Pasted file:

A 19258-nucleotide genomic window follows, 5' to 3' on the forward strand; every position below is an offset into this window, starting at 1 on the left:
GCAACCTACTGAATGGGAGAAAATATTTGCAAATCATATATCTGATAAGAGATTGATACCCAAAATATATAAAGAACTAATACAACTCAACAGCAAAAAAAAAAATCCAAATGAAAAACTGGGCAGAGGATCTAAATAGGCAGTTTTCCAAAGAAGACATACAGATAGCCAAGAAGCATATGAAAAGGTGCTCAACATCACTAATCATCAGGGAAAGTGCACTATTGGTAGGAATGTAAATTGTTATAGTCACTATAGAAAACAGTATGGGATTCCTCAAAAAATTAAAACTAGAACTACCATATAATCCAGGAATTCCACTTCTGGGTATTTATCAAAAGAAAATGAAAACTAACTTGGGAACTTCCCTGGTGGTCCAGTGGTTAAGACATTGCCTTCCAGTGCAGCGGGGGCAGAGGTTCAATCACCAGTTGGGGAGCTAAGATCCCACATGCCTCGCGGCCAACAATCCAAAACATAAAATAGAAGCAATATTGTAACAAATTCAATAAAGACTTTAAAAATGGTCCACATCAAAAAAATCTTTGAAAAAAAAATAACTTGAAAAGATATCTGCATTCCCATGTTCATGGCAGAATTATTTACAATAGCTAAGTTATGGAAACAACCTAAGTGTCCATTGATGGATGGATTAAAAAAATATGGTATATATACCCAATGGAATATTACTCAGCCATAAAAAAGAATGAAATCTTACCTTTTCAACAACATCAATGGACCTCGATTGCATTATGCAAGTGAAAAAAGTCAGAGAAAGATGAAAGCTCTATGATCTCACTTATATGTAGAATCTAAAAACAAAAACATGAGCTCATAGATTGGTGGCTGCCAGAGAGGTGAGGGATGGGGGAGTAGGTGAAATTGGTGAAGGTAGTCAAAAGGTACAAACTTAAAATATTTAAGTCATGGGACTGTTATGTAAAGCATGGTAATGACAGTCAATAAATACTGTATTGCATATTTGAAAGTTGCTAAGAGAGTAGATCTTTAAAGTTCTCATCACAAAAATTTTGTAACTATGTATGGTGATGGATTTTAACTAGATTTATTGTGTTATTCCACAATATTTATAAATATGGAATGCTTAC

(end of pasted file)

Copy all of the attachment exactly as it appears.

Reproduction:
A 19258-nucleotide genomic window follows, 5' to 3' on the forward strand; every position below is an offset into this window, starting at 1 on the left:
GCAACCTACTGAATGGGAGAAAATATTTGCAAATCATATATCTGATAAGAGATTGATACCCAAAATATATAAAGAACTAATACAACTCAACAGCAAAAAAAAAAATCCAAATGAAAAACTGGGCAGAGGATCTAAATAGGCAGTTTTCCAAAGAAGACATACAGATAGCCAAGAAGCATATGAAAAGGTGCTCAACATCACTAATCATCAGGGAAAGTGCACTATTGGTAGGAATGTAAATTGTTATAGTCACTATAGAAAACAGTATGGGATTCCTCAAAAAATTAAAACTAGAACTACCATATAATCCAGGAATTCCACTTCTGGGTATTTATCAAAAGAAAATGAAAACTAACTTGGGAACTTCCCTGGTGGTCCAGTGGTTAAGACATTGCCTTCCAGTGCAGCGGGGGCAGAGGTTCAATCACCAGTTGGGGAGCTAAGATCCCACATGCCTCGCGGCCAACAATCCAAAACATAAAATAGAAGCAATATTGTAACAAATTCAATAAAGACTTTAAAAATGGTCCACATCAAAAAAATCTTTGAAAAAAAAATAACTTGAAAAGATATCTGCATTCCCATGTTCATGGCAGAATTATTTACAATAGCTAAGTTATGGAAACAACCTAAGTGTCCATTGATGGATGGATTAAAAAAATATGGTATATATACCCAATGGAATATTACTCAGCCATAAAAAAGAATGAAATCTTACCTTTTCAACAACATCAATGGACCTCGATTGCATTATGCAAGTGAAAAAAGTCAGAGAAAGATGAAAGCTCTATGATCTCACTTATATGTAGAATCTAAAAACAAAAACATGAGCTCATAGATTGGTGGCTGCCAGAGAGGTGAGGGATGGGGGAGTAGGTGAAATTGGTGAAGGTAGTCAAAAGGTACAAACTTAAAATATTTAAGTCATGGGACTGTTATGTAAAGCATGGTAATGACAGTCAATAAATACTGTATTGCATATTTGAAAGTTGCTAAGAGAGTAGATCTTTAAAGTTCTCATCACAAAAATTTTGTAACTATGTATGGTGATGGATTTTAACTAGATTTATTGTGTTATTCCACAATATTTATAAATATGGAATGCTTAC